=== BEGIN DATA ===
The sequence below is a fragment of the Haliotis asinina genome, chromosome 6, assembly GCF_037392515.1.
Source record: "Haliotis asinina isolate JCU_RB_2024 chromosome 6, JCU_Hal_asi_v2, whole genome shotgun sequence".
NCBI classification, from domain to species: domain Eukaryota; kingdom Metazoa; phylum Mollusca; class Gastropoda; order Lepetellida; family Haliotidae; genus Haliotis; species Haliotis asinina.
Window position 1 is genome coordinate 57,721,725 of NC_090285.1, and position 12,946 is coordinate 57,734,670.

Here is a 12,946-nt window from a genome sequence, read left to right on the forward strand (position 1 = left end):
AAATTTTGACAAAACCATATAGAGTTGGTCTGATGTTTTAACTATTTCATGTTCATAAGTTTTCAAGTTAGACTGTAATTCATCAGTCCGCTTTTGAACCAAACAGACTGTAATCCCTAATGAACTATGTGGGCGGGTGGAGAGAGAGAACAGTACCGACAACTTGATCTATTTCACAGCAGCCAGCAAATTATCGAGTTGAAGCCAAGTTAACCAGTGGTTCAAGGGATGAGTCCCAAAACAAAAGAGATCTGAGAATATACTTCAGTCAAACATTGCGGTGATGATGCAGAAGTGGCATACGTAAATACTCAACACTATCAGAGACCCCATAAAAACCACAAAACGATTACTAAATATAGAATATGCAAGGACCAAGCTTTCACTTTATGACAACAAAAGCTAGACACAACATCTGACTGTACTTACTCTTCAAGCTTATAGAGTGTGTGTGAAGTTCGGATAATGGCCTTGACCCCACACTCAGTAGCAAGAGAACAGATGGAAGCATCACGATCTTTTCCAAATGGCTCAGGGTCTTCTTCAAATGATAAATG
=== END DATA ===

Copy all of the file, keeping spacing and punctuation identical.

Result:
The sequence below is a fragment of the Haliotis asinina genome, chromosome 6, assembly GCF_037392515.1.
Source record: "Haliotis asinina isolate JCU_RB_2024 chromosome 6, JCU_Hal_asi_v2, whole genome shotgun sequence".
NCBI classification, from domain to species: domain Eukaryota; kingdom Metazoa; phylum Mollusca; class Gastropoda; order Lepetellida; family Haliotidae; genus Haliotis; species Haliotis asinina.
Window position 1 is genome coordinate 57,721,725 of NC_090285.1, and position 12,946 is coordinate 57,734,670.

Here is a 12,946-nt window from a genome sequence, read left to right on the forward strand (position 1 = left end):
AAATTTTGACAAAACCATATAGAGTTGGTCTGATGTTTTAACTATTTCATGTTCATAAGTTTTCAAGTTAGACTGTAATTCATCAGTCCGCTTTTGAACCAAACAGACTGTAATCCCTAATGAACTATGTGGGCGGGTGGAGAGAGAGAACAGTACCGACAACTTGATCTATTTCACAGCAGCCAGCAAATTATCGAGTTGAAGCCAAGTTAACCAGTGGTTCAAGGGATGAGTCCCAAAACAAAAGAGATCTGAGAATATACTTCAGTCAAACATTGCGGTGATGATGCAGAAGTGGCATACGTAAATACTCAACACTATCAGAGACCCCATAAAAACCACAAAACGATTACTAAATATAGAATATGCAAGGACCAAGCTTTCACTTTATGACAACAAAAGCTAGACACAACATCTGACTGTACTTACTCTTCAAGCTTATAGAGTGTGTGTGAAGTTCGGATAATGGCCTTGACCCCACACTCAGTAGCAAGAGAACAGATGGAAGCATCACGATCTTTTCCAAATGGCTCAGGGTCTTCTTCAAATGATAAATG